The city of Lexington held a ribbon cutting ceremony to celebrate the completion of the final leg of the Legacy Trail.
An official ribbon cutting ceremony was held earlier today on the final leg of the Legacy Trail, a 12-mile-long, mixed use trail in Lexington.
“This is a day to celebrate,” said Mayor Linda Gorton. “We have a trail that thousands of local citizens enjoy, and an attraction that will bring in visitors from across the country.”
The Legacy Trail has been a long time coming. The 12-mile-long, mixed use trail project started in 2007. With the decision to hold the Alltech FEI World Equestrians Game would be held in Lexington in 2010 came the decision for legacy projects. These projects would be created for Lexington citizens to enjoy after the Games were over.
The trail connects the Isaac Murphy Memorial Art Garden in the East End to the Kentucky Horse Park. The final, 1.5-mile segment of the trail is located mainly in the Third and Fourth street area, between Winchester Road and Jefferson Street.
“Neighbors in the East End have worked together on so many projects to improve their neighborhood. They are an incredible group of people,” said Mayor Gorton.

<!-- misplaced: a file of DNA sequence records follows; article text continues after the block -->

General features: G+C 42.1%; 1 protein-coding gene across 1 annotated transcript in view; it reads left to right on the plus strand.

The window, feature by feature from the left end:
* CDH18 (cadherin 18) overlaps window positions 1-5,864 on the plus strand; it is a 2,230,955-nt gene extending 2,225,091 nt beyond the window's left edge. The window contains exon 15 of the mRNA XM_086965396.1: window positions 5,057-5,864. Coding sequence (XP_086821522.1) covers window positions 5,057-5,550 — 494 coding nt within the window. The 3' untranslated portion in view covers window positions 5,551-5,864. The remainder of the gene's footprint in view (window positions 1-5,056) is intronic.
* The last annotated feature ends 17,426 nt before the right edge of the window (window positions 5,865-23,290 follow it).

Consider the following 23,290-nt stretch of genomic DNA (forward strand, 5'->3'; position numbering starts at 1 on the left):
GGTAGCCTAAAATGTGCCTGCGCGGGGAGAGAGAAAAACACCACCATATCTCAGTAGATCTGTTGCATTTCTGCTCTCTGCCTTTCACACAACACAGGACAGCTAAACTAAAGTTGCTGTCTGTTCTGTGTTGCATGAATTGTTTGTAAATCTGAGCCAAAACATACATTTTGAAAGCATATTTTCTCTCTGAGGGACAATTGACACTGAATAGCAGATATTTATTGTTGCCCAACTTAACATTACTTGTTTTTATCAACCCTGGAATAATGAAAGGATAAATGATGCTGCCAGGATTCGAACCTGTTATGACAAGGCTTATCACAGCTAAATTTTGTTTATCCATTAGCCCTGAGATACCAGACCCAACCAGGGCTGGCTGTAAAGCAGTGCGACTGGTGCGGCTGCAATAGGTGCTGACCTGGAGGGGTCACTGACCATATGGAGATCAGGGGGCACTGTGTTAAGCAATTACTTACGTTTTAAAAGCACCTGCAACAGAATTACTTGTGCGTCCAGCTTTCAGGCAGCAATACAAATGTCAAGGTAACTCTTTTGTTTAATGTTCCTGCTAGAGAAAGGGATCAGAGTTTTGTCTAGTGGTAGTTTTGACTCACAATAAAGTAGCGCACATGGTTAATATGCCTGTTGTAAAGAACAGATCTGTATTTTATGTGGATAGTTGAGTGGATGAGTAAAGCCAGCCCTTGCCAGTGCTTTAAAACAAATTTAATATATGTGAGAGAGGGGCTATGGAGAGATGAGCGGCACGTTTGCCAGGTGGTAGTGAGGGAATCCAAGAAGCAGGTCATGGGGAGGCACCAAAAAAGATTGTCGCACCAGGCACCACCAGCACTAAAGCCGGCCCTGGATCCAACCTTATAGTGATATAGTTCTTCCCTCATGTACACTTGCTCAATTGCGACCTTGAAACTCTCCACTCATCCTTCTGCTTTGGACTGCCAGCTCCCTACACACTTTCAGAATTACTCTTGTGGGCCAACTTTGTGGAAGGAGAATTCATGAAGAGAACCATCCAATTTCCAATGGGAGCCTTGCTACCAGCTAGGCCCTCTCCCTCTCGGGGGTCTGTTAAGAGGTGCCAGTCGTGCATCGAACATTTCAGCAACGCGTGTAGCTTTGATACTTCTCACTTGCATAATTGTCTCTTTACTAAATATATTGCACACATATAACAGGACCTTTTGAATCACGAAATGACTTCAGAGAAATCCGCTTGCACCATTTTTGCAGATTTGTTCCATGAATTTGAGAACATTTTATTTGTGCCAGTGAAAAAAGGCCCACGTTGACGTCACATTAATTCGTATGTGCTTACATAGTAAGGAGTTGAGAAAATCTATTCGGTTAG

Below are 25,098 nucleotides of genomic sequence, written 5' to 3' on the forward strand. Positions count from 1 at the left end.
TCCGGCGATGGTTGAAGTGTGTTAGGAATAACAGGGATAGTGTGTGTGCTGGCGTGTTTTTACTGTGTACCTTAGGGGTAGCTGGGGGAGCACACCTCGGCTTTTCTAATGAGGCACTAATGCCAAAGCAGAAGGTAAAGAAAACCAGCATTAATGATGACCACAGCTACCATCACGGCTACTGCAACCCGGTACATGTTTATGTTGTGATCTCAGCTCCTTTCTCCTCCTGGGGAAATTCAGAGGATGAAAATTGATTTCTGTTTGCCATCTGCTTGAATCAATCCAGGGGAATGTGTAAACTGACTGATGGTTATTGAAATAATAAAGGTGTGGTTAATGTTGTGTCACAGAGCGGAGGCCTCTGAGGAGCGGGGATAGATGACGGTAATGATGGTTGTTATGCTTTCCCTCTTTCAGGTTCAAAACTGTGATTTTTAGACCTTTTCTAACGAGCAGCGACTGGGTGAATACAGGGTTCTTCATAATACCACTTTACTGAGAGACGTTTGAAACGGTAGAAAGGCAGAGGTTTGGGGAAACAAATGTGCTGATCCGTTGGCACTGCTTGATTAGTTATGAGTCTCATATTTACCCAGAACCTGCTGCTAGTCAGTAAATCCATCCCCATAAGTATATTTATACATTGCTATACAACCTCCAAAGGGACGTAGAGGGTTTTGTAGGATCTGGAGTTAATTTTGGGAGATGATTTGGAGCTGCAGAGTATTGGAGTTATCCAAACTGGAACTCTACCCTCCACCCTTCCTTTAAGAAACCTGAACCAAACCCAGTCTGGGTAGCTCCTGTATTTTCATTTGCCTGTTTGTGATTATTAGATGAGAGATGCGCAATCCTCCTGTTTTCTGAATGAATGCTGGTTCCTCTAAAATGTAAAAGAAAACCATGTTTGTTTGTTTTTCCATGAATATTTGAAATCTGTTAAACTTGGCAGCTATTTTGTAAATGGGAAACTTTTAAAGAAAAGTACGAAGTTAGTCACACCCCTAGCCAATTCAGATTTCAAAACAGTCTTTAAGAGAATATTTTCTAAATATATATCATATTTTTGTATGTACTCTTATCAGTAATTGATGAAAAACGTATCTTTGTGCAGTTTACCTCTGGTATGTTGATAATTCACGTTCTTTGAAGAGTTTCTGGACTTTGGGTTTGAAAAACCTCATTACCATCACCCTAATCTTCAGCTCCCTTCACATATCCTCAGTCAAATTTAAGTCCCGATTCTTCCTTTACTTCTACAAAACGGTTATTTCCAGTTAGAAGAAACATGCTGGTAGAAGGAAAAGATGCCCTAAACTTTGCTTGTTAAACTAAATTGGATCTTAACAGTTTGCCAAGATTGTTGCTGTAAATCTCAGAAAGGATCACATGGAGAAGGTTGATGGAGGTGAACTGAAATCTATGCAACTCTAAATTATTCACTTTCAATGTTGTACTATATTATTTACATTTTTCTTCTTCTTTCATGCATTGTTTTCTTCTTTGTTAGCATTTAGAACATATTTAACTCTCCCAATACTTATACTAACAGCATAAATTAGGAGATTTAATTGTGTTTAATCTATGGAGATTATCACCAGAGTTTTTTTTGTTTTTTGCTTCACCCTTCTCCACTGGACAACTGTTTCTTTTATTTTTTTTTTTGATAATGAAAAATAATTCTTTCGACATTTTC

“I believe this phase has had the most challenges, but I also believe that this phase has the most opportunity to bring people together and build relationships, in addition to sharing the rich history of several downtown neighborhoods,” said Councilmember James Brown. He serves the district where the final segment is located.
Along with the funding from local, state and federal governments, Bluegrass Community Foundation and the Knight Foundation helped make the trail a reality.
“The Legacy Trail is the crown jewel in Lexington’s system of public trails,” said Lisa Adkins, President/CEO of Bluegrass Community Foundation. “More importantly, it’s a powerful catalyst for the development of more equitable green space in the city, including Town Branch Commons and Town Branch Park.
The Legacy Trail will soon connect to Town Branch Commons Trail in downtown, completing 22 miles of uninterrupted trails, and a 5.5-mile loop downtown.
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